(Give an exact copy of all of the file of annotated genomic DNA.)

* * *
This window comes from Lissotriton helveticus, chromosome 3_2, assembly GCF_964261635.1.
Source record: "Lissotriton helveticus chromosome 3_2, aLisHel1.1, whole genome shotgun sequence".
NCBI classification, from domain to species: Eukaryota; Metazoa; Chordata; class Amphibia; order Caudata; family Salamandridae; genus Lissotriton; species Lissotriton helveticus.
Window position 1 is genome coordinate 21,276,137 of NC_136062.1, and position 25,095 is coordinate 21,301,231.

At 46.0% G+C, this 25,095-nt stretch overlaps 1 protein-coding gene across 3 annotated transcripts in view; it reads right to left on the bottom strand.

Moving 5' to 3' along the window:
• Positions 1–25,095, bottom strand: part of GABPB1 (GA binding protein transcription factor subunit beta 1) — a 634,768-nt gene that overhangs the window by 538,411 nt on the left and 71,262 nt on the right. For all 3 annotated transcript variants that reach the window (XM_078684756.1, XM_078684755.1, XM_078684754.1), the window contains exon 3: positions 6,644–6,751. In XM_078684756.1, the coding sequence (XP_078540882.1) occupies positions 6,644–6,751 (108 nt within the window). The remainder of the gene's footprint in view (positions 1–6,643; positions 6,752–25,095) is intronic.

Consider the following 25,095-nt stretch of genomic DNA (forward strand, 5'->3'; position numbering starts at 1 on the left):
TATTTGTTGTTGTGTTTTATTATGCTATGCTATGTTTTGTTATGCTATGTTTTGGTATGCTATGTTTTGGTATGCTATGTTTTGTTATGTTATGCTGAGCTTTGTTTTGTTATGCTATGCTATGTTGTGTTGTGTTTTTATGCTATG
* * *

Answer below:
This window comes from Lissotriton helveticus, chromosome 3_2, assembly GCF_964261635.1.
Source record: "Lissotriton helveticus chromosome 3_2, aLisHel1.1, whole genome shotgun sequence".
NCBI classification, from domain to species: Eukaryota; Metazoa; Chordata; class Amphibia; order Caudata; family Salamandridae; genus Lissotriton; species Lissotriton helveticus.
Window position 1 is genome coordinate 21,276,137 of NC_136062.1, and position 25,095 is coordinate 21,301,231.

At 46.0% G+C, this 25,095-nt stretch overlaps 1 protein-coding gene across 3 annotated transcripts in view; it reads right to left on the bottom strand.

Moving 5' to 3' along the window:
• Positions 1–25,095, bottom strand: part of GABPB1 (GA binding protein transcription factor subunit beta 1) — a 634,768-nt gene that overhangs the window by 538,411 nt on the left and 71,262 nt on the right. For all 3 annotated transcript variants that reach the window (XM_078684756.1, XM_078684755.1, XM_078684754.1), the window contains exon 3: positions 6,644–6,751. In XM_078684756.1, the coding sequence (XP_078540882.1) occupies positions 6,644–6,751 (108 nt within the window). The remainder of the gene's footprint in view (positions 1–6,643; positions 6,752–25,095) is intronic.

Consider the following 25,095-nt stretch of genomic DNA (forward strand, 5'->3'; position numbering starts at 1 on the left):
TATTTGTTGTTGTGTTTTATTATGCTATGCTATGTTTTGTTATGCTATGTTTTGGTATGCTATGTTTTGGTATGCTATGTTTTGTTATGTTATGCTGAGCTTTGTTTTGTTATGCTATGCTATGTTGTGTTGTGTTTTTATGCTATG